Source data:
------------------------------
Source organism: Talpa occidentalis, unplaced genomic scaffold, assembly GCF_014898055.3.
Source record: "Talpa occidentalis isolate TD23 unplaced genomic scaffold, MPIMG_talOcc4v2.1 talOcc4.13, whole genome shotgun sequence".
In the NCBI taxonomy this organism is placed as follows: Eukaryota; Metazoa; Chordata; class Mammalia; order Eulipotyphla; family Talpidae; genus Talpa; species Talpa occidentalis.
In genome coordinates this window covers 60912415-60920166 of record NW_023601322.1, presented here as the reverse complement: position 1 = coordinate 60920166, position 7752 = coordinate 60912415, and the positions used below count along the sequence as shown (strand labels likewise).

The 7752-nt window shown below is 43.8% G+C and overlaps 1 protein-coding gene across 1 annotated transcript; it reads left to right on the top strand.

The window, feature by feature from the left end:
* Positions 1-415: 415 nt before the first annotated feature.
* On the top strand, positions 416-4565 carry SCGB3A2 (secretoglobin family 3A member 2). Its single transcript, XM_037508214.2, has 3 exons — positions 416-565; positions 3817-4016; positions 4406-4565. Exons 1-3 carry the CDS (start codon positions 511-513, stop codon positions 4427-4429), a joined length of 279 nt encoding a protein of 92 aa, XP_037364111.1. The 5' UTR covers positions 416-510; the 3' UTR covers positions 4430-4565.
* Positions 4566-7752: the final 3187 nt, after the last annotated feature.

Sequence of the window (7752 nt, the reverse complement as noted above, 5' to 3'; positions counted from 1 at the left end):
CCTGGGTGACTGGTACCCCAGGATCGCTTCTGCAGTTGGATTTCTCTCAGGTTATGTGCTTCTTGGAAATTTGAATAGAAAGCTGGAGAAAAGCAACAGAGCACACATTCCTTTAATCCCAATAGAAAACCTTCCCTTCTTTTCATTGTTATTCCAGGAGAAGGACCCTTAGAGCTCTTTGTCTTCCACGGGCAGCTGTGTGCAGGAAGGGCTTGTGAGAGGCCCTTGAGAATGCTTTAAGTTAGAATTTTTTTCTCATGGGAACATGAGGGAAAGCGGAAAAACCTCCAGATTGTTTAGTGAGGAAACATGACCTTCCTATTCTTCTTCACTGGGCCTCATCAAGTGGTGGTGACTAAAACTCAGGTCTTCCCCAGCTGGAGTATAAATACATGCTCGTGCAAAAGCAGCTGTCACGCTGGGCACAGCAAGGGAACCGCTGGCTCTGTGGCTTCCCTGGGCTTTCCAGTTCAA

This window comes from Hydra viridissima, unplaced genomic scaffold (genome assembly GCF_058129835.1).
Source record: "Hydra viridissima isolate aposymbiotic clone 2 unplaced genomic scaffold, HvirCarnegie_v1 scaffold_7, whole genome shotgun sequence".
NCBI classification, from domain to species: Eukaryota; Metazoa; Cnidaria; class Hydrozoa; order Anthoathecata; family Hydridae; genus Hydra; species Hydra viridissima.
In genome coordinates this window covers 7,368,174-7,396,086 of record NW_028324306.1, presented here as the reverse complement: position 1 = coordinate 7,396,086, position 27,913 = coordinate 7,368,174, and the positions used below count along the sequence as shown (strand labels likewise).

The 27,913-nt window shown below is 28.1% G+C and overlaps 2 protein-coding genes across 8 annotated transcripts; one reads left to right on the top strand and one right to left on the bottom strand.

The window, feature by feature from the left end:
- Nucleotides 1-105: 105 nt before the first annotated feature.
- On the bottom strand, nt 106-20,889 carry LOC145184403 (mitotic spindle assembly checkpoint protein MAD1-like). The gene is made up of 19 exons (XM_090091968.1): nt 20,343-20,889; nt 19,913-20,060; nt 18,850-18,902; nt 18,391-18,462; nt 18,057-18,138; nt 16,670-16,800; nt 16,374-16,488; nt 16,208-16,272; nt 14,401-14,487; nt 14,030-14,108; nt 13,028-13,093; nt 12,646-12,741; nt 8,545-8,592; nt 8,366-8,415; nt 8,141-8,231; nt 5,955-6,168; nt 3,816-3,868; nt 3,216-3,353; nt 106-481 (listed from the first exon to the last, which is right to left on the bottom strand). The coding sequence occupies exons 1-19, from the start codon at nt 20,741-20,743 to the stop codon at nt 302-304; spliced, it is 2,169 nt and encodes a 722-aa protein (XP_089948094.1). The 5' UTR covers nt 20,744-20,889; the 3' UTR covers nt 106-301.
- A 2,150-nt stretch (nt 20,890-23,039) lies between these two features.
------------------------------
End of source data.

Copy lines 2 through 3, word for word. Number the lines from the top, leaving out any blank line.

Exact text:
Source record: "Talpa occidentalis isolate TD23 unplaced genomic scaffold, MPIMG_talOcc4v2.1 talOcc4.13, whole genome shotgun sequence".
In the NCBI taxonomy this organism is placed as follows: Eukaryota; Metazoa; Chordata; class Mammalia; order Eulipotyphla; family Talpidae; genus Talpa; species Talpa occidentalis.